Facing the Debt Challenge of Countries that are Too Big to Fail

Steven L. Schwarcz, Duke Law School

Available in the Faculty Scholarship collection.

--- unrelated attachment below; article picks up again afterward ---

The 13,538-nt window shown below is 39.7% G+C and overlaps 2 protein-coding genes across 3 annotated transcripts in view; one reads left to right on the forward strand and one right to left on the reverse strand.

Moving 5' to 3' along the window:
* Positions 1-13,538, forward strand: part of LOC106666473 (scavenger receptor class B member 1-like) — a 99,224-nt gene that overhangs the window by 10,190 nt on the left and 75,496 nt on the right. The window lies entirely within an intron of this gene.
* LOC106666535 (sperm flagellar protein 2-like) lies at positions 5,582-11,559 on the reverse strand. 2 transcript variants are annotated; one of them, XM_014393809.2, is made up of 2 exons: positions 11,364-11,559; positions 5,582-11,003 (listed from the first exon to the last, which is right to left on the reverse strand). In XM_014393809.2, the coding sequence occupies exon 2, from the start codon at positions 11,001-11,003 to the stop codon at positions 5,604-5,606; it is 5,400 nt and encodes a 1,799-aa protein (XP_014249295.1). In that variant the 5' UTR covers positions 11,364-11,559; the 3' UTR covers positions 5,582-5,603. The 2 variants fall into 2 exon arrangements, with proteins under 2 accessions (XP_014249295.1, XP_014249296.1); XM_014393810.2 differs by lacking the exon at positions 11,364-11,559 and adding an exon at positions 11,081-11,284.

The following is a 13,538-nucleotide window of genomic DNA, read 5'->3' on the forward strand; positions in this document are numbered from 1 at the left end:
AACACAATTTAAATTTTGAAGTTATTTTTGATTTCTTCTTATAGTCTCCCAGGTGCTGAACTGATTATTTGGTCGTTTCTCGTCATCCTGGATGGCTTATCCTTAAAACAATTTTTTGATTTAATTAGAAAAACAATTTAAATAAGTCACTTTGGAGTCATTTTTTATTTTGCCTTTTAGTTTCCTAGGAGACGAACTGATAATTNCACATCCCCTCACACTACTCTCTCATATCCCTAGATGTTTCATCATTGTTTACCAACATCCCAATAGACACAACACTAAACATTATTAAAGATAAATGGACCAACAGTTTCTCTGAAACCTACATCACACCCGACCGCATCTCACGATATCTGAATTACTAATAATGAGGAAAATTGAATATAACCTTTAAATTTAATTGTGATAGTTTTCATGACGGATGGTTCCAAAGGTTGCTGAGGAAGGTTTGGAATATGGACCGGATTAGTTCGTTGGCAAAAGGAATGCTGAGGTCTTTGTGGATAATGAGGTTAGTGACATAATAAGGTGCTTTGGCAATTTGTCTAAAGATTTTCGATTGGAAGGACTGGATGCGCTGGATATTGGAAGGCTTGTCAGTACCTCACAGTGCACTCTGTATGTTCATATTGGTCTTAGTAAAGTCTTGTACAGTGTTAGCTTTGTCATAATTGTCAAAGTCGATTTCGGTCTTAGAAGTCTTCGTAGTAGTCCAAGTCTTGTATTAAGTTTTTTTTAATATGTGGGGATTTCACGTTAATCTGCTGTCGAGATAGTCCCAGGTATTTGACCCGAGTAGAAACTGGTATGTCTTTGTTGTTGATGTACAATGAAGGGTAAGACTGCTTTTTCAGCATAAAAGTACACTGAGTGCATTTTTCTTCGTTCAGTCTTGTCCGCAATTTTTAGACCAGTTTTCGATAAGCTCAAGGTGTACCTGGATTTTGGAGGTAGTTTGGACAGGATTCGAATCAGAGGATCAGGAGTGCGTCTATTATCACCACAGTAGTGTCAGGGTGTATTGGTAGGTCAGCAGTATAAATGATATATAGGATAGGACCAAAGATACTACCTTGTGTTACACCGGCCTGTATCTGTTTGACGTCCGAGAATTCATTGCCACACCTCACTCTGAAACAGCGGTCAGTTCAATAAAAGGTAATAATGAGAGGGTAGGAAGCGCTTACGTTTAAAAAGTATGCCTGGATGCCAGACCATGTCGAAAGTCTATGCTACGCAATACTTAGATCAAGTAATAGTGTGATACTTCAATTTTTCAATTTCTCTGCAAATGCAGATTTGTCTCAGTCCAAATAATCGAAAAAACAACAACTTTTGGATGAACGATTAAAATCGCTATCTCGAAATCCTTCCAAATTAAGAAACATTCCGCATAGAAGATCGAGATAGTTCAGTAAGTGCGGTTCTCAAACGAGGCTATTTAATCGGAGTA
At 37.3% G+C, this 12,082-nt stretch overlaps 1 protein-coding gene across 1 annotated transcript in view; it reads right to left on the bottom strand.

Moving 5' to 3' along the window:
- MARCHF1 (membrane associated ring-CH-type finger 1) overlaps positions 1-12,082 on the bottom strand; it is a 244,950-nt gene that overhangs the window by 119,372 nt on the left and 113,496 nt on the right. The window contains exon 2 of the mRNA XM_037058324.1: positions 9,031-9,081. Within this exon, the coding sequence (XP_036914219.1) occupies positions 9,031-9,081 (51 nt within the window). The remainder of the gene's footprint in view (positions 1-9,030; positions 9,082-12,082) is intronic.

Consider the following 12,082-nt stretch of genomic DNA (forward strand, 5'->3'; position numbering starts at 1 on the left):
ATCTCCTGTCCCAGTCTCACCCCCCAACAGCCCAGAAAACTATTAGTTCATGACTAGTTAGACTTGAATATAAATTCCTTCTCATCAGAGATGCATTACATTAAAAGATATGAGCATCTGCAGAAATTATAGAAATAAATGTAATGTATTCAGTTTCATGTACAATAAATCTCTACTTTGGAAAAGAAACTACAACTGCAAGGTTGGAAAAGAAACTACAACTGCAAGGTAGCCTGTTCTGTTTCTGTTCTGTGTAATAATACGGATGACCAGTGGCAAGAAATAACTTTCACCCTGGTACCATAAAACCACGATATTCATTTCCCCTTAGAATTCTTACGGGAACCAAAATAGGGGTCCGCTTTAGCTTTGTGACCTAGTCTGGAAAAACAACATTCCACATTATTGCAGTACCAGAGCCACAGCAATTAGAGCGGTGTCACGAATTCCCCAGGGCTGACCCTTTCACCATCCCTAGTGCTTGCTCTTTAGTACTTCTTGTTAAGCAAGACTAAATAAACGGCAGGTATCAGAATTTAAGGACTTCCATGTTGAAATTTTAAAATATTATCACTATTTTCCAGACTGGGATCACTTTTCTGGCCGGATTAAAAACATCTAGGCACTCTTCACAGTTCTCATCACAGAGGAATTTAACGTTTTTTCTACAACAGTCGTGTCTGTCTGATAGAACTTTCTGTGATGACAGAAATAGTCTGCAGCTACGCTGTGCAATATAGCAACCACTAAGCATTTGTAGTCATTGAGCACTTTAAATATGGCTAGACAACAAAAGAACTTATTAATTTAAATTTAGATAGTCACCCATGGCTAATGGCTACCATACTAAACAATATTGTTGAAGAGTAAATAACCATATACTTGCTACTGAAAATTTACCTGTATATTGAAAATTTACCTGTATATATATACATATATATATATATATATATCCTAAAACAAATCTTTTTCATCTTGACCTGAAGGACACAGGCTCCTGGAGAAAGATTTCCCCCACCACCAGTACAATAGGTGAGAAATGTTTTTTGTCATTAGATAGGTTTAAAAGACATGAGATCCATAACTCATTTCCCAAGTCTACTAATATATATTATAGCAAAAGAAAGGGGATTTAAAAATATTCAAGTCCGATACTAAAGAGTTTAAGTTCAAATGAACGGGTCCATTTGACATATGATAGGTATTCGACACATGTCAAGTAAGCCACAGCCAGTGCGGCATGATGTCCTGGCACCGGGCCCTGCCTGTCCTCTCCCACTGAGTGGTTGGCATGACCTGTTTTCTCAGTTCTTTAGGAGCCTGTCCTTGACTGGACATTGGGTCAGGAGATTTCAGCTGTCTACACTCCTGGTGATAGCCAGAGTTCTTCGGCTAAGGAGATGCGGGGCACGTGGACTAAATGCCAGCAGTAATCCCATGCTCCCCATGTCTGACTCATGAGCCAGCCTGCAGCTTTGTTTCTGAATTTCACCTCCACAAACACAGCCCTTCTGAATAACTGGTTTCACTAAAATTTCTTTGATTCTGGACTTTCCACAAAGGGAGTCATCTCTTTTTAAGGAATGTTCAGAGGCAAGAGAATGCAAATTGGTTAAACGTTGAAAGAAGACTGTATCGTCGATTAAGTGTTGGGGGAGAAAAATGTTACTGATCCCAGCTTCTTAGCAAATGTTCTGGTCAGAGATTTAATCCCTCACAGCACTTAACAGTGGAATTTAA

The recent financial woes of Greece and other nations are reinvigorating the debate over whether to bail out defaulting countries or, instead, restructure their debt. Bailouts are expensive, in the case of Greece costing potentially hundreds of billions of euros. But a bailout was virtually inevitable because a default on Greek debt was believed to have the potential to bring down the world financial system. This is a growing problem: as finance becomes more intertwined, the potential for a countrys debt default to trigger a larger systemic collapse becomes even more tightly linked. This reveals a phenomenon viewed until recently as limited to banks and other large financial institutionsthe problem of too big to fail. Bailouts are not, however, the only way to prevent defaults. Just as policymakers have been proposing orderly resolution procedures for troubled financial institutions, an orderly resolution procedure for troubled countries can bypass the need for a bailout. This short and accessible paper, written as a chapter for the forthcoming book Sovereign Debt: From Safety to Default (Robert W. Kolb ed., 2010-11), explains how simple such a resolution procedure would be and why, without it, we will all end up subsidizing nations that lack the political will or ability to be fiscally responsible.